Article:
At dawn, Germans wearing loose flowing robes with their long hair tied up in a topknot, so reminiscent of the vedic Brahmins, bathed in sacred rivers, chanting eulogies of their patron deities, while performing their daily ablutions. The Slavs took seven steps around the holy fire to complete their marriage vows. The early Icelandic saga, 'Edda', contains many passages which are upanishadic in tone. The central ritual of many pre-Christian cultures, including the Celts, was the fire sacrifice, performed in geometric pits with offerings of herbs, mead and flour cakes, conducted with traditional chanting by the priests.

A wide route from India through Afghanistan, across the Caucasus mountains and southern Russia, along the west coast of Europe, Britain and Ireland, as far north as Iceland, marks the passage of this common spiritual culture which was a major influence on the lifestyle and thought of the Indo-Aryan and Indo-European races. The early Persians, the Hittites of ancient Turkey and the Greeks and Romans also spoke Indo-European languages and had parallel spiritual cultures.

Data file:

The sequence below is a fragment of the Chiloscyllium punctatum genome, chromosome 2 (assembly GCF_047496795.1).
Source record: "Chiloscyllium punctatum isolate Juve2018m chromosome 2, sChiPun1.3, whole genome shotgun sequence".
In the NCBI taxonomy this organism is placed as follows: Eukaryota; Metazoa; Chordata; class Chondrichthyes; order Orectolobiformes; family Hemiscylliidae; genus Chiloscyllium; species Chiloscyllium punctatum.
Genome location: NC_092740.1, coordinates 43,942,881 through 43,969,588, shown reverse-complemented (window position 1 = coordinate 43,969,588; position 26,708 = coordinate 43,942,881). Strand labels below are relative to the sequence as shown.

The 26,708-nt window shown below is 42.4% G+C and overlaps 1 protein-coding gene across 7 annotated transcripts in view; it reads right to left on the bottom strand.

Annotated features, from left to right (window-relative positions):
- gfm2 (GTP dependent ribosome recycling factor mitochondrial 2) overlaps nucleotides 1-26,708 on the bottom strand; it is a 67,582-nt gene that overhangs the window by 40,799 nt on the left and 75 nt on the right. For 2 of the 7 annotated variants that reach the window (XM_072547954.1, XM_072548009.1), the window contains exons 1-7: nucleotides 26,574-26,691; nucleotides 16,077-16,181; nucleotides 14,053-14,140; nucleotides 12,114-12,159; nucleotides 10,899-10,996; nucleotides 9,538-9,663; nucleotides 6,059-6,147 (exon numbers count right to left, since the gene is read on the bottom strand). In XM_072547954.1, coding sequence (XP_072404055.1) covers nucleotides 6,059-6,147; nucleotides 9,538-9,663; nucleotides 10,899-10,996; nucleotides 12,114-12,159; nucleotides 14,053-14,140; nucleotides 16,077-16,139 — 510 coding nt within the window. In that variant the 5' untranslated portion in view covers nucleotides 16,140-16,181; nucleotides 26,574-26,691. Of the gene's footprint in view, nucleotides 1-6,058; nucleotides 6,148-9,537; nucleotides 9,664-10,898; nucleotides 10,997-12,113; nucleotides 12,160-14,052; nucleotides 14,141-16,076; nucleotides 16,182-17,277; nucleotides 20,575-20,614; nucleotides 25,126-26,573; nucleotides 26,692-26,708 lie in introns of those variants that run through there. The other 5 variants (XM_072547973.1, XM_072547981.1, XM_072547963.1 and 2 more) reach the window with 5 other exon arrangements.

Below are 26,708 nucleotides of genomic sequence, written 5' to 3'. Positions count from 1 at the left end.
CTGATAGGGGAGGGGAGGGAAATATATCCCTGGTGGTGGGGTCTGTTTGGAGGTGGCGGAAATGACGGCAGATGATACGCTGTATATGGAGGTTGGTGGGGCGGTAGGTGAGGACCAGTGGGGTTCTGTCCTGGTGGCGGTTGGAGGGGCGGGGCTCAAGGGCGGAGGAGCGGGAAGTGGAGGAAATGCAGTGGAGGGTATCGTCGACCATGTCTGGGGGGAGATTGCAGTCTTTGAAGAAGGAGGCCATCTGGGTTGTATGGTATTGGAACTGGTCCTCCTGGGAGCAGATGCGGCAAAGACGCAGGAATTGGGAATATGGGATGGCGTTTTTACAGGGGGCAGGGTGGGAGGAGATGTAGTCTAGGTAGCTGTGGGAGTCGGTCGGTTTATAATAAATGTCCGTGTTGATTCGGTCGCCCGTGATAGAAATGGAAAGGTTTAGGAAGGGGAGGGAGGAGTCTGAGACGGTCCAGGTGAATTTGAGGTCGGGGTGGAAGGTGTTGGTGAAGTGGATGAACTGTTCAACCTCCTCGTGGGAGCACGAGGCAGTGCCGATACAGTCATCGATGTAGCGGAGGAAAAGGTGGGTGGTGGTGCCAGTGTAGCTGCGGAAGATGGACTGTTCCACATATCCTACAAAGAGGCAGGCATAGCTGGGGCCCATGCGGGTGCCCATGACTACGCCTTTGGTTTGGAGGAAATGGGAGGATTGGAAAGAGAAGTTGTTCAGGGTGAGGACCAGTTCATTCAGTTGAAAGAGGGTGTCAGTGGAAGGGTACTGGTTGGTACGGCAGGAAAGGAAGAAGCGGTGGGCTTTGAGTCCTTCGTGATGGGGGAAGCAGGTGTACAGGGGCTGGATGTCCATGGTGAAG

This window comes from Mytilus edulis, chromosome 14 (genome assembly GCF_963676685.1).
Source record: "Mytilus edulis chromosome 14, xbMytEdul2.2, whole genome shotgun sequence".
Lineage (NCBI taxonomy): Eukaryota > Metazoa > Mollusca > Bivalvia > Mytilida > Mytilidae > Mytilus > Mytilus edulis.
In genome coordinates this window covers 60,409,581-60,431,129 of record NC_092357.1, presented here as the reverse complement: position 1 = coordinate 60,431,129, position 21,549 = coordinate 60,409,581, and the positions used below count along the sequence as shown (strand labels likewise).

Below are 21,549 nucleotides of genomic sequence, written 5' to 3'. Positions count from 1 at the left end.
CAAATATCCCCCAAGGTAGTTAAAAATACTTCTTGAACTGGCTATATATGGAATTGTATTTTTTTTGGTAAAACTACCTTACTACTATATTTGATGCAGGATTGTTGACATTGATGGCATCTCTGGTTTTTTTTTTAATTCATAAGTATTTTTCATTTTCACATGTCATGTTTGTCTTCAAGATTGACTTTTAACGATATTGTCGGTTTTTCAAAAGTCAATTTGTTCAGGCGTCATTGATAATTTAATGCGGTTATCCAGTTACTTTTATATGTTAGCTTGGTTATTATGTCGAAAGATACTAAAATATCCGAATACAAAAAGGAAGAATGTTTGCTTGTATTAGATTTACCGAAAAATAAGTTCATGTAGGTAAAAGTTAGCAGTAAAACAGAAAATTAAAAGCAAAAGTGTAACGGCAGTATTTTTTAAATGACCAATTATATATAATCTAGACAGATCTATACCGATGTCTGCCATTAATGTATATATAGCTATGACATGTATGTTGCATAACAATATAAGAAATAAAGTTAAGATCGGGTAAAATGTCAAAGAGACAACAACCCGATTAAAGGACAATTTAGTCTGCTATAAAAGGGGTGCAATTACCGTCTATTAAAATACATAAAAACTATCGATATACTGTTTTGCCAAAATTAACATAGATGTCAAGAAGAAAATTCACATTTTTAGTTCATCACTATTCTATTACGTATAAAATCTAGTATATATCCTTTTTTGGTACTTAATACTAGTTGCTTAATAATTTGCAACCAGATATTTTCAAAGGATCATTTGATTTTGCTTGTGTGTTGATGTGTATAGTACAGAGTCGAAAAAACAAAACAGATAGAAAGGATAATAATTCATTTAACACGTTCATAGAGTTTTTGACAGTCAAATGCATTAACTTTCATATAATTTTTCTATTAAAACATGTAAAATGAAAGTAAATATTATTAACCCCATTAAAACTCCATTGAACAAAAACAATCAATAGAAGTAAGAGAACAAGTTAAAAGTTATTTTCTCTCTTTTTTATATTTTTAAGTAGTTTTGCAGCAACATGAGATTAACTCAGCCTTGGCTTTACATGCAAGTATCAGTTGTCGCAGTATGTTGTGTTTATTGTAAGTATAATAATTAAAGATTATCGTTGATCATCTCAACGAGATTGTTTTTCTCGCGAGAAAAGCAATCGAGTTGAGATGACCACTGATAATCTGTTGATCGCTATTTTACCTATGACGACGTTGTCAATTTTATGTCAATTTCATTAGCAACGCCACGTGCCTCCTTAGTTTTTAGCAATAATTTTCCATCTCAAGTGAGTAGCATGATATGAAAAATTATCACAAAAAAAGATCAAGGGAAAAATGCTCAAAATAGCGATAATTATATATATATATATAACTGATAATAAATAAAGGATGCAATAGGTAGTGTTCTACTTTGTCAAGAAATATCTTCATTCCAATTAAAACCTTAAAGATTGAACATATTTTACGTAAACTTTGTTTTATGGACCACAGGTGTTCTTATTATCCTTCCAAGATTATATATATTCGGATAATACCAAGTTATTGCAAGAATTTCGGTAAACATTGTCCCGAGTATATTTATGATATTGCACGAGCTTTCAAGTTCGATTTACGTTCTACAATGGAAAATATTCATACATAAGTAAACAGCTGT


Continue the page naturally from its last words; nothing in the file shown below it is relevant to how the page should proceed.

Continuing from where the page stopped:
In ancient times, the people of India, Asia Minor and Europe all shared similar languages and spiritual traditions. However, only the Sanatan culture survived the holy wars promulgated by the Christian and Mohammedan zealots. Even the Sanatan culture nearly succumbed to the influence of Buddhism, but was later revived and re-established as the modern day Hinduism, which is actually a combination of both the tantric and vedic cultures. Due to the revival of Hinduism by Adi Shankara in the seventh century A.D., the ancient spiritual culture of India was modified, but not lost.

What remains of the Celtic tradition, which was once so widespread, is found mainly in the Irish culture. Like the Vedas, ancient Irish literature which was memorised and transmitted through a twelve year training by an Irish priest/bard class, the inheritors of the Druids, gives us a glimpse of the ancient Celtic thought and lifestyle. Unfortunately, these hymns and sagas are written in a metaphorical language which we are unable to understand today. For the most part this literature has been lost. The only existing texts were written for the first time by Irish Christian monks in the seventh century. By that time Christian influence had eradicated most of the early traditions and replaced them with their own.

Although the Christian religion spread throughout the entire European continent, underneath, the people continued to pass down the ancient folklore and myths. Major temple sites were requisitioned and destroyed by the holy purges, but in more isolated places the land was still dotted with holy groves and springs, cremation and burial grounds, sacred rivers, mountains, valleys, seaside grottoes and treasure lakes, all bearing names and artefacts of the pre-Christian Celtic and other Indo-European pantheons.